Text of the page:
wagon looks over the room and more medical curiosities are arranged on the
artist’s desk. “Early on I did a series on quack medicine, but these
props don’t make their way into my paintings now.”
personal collection of dummies, carnival games, eyeballs, hotel signs, even an
HSR rotating bus sign remains at home, but they also sell pieces through their
business Vintage Stylings. They have stalls at the Hamilton Antique Mall on
Ottawa Street and Southworks Antiques in Cambridge.
the props aren’t represented in Ron’s paintings, they act as inspiration he
says. His big industrial landscapes capture the darkness of
smokestacks, blast furnaces, raw metals, and lonely freighters on vast grey
lakes. Even when he ventures to paint a natural landscape, a canoe on a pond
for instance, you have the sense that something is going to go wrong.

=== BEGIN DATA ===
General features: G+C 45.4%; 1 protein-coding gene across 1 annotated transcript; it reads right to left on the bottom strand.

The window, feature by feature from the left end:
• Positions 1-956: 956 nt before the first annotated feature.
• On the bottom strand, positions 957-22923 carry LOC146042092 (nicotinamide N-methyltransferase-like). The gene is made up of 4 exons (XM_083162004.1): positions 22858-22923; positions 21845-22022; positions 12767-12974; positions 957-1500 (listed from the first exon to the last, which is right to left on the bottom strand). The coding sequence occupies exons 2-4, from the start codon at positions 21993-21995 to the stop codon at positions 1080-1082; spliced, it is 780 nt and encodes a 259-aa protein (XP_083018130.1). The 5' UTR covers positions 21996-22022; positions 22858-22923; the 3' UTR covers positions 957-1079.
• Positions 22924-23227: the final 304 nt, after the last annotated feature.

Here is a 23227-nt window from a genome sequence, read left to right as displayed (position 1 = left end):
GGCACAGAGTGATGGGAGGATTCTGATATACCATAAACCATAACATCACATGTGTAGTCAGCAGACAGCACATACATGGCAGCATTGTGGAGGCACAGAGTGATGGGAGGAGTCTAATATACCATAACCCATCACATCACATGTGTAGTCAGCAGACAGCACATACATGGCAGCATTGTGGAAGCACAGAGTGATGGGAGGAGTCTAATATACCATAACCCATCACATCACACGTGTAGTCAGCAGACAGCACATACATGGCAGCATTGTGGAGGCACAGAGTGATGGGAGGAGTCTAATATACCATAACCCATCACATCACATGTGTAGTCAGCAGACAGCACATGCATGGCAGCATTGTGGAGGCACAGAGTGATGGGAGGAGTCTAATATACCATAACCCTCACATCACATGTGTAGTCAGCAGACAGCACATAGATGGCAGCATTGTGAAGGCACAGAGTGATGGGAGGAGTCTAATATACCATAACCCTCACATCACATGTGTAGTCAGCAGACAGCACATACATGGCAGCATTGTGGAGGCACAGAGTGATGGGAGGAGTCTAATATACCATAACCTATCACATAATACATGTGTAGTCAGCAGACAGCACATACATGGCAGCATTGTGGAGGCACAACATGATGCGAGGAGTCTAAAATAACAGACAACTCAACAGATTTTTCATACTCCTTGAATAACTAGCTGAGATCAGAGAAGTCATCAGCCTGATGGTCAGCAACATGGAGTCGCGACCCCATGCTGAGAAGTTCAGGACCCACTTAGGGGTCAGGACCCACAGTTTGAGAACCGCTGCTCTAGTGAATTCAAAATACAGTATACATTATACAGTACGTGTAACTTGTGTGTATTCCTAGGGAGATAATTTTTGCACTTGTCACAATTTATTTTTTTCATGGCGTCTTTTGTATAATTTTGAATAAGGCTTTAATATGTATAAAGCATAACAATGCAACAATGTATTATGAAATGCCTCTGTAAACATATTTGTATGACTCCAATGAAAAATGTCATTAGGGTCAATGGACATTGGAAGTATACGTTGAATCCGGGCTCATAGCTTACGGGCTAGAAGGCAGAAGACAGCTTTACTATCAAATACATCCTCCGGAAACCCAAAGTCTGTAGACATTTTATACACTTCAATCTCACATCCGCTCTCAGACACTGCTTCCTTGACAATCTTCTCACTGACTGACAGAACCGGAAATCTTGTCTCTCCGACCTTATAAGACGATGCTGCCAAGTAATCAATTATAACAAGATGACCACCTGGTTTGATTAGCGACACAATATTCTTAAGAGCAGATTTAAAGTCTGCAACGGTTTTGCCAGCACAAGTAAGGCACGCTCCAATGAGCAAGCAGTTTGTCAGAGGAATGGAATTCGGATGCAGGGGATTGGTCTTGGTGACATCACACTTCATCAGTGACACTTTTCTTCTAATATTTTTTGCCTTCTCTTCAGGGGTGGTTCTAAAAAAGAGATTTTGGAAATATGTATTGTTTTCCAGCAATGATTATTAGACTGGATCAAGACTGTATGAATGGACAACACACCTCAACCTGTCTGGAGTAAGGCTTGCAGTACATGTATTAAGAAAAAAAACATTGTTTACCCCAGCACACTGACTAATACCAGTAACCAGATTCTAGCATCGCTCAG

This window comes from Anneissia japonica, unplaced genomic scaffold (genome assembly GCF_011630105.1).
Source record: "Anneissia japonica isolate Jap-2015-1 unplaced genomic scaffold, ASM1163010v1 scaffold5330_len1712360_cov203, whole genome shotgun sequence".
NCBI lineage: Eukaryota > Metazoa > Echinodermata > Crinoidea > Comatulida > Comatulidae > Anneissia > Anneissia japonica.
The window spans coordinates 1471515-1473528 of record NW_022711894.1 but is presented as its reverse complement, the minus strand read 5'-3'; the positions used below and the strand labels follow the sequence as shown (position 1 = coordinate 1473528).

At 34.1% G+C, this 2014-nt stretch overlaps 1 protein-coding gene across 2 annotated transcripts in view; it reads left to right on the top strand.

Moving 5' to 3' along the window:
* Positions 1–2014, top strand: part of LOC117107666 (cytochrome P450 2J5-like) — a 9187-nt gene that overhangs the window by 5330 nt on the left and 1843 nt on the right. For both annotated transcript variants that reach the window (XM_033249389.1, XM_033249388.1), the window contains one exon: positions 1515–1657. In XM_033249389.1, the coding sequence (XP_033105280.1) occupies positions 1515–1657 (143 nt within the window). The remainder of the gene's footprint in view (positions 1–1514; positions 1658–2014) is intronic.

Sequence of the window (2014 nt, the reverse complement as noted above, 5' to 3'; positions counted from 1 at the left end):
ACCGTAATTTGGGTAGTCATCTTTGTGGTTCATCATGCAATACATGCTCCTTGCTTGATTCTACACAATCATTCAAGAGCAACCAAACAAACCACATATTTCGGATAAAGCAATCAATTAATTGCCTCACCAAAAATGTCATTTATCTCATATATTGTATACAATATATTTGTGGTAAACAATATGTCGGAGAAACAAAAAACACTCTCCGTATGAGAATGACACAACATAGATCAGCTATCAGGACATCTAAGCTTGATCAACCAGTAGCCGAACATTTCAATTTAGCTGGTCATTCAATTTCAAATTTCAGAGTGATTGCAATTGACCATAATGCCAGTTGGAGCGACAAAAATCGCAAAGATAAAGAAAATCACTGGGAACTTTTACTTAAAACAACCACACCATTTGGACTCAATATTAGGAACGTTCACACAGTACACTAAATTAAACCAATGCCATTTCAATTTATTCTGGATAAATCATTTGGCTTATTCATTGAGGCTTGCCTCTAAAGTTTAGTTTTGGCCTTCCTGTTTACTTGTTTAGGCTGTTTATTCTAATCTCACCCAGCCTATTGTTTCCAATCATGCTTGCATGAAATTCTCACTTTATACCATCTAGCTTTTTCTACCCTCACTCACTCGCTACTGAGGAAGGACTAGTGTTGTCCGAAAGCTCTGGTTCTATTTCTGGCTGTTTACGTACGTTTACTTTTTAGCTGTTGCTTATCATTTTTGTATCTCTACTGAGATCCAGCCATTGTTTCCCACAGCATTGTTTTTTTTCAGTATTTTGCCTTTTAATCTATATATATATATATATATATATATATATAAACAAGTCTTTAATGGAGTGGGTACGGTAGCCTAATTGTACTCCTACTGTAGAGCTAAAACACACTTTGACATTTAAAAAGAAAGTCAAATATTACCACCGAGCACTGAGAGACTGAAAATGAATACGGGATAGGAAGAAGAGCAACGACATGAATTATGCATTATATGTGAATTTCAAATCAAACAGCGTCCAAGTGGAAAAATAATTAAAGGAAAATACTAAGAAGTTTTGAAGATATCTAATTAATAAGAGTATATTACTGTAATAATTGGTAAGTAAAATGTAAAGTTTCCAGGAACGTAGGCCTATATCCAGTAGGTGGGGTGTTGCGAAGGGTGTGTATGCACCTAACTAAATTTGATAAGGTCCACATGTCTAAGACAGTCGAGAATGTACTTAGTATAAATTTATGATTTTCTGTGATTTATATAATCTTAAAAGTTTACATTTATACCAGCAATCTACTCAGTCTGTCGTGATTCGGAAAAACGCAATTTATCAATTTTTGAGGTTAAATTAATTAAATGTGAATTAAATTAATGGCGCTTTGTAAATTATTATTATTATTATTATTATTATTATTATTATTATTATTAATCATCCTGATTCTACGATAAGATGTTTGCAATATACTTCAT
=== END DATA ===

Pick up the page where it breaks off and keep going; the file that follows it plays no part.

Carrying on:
like illusive imagery, it makes you ask, ‘What’s going on here.’”
Eady’s (www.roneady.com) paintings in oil and
encaustic are in private and public collections in Canada and the US. He is
represented by the Abbozzo Gallery in Toronto and Earls Court Gallery in
Hamilton where his next solo show is in 2019.
a home in a big box allowed space for both a painting and sculpture studio.
Using old beams, Eady is sculpting bold figures that seem to pick up cues from
both the ventriloquist’s dummies and medical mannequins. “I like to
use the character of the wood to let the personality come out.”
three of the Eady’s daughters are artists, involved in photography, fashion
design and collage, and surprising to Gayle they all love antiques.
call it dark nostalgia, that’s what I see in my paintings and in our
collection,” Ron says.